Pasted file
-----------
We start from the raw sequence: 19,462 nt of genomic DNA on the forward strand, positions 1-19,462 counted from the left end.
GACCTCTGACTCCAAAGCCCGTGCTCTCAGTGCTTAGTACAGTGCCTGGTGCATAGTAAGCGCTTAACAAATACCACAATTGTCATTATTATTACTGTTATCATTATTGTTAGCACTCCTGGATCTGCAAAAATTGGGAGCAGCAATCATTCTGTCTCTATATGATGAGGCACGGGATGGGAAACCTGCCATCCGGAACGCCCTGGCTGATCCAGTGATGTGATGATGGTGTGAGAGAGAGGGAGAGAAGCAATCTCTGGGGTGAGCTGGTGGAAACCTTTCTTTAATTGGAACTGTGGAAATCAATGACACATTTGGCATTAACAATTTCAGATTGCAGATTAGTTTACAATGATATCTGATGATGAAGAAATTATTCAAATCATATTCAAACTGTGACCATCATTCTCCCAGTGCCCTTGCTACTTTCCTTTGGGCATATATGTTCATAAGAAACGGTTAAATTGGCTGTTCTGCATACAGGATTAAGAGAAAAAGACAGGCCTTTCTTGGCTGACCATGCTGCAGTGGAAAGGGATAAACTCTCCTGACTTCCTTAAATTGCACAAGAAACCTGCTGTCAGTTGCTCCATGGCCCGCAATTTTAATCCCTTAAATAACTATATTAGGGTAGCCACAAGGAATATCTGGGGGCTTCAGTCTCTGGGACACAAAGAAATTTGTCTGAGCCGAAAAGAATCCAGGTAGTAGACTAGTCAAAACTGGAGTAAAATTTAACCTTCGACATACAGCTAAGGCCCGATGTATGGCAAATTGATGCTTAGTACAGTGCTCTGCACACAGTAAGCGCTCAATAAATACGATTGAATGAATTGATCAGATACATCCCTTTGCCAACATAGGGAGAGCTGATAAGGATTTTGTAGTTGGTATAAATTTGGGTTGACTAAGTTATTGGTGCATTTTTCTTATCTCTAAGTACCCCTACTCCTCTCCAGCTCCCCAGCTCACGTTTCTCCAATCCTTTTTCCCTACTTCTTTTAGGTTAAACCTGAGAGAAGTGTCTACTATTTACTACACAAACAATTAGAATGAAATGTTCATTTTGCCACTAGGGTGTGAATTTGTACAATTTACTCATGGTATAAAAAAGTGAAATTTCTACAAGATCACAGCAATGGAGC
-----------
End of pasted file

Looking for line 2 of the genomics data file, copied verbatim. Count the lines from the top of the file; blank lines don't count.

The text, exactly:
GACCTCTGACTCCAAAGCCCGTGCTCTCAGTGCTTAGTACAGTGCCTGGTGCATAGTAAGCGCTTAACAAATACCACAATTGTCATTATTATTACTGTTATCATTATTGTTAGCACTCCTGGATCTGCAAAAATTGGGAGCAGCAATCATTCTGTCTCTATATGATGAGGCACGGGATGGGAAACCTGCCATCCGGAACGCCCTGGCTGATCCAGTGATGTGATGATGGTGTGAGAGAGAGGGAGAGAAGCAATCTCTGGGGTGAGCTGGTGGAAACCTTTCTTTAATTGGAACTGTGGAAATCAATGACACATTTGGCATTAACAATTTCAGATTGCAGATTAGTTTACAATGATATCTGATGATGAAGAAATTATTCAAATCATATTCAAACTGTGACCATCATTCTCCCAGTGCCCTTGCTACTTTCCTTTGGGCATATATGTTCATAAGAAACGGTTAAATTGGCTGTTCTGCATACAGGATTAAGAGAAAAAGACAGGCCTTTCTTGGCTGACCATGCTGCAGTGGAAAGGGATAAACTCTCCTGACTTCCTTAAATTGCACAAGAAACCTGCTGTCAGTTGCTCCATGGCCCGCAATTTTAATCCCTTAAATAACTATATTAGGGTAGCCACAAGGAATATCTGGGGGCTTCAGTCTCTGGGACACAAAGAAATTTGTCTGAGCCGAAAAGAATCCAGGTAGTAGACTAGTCAAAACTGGAGTAAAATTTAACCTTCGACATACAGCTAAGGCCCGATGTATGGCAAATTGATGCTTAGTACAGTGCTCTGCACACAGTAAGCGCTCAATAAATACGATTGAATGAATTGATCAGATACATCCCTTTGCCAACATAGGGAGAGCTGATAAGGATTTTGTAGTTGGTATAAATTTGGGTTGACTAAGTTATTGGTGCATTTTTCTTATCTCTAAGTACCCCTACTCCTCTCCAGCTCCCCAGCTCACGTTTCTCCAATCCTTTTTCCCTACTTCTTTTAGGTTAAACCTGAGAGAAGTGTCTACTATTTACTACACAAACAATTAGAATGAAATGTTCATTTTGCCACTAGGGTGTGAATTTGTACAATTTACTCATGGTATAAAAAAGTGAAATTTCTACAAGATCACAGCAATGGAGC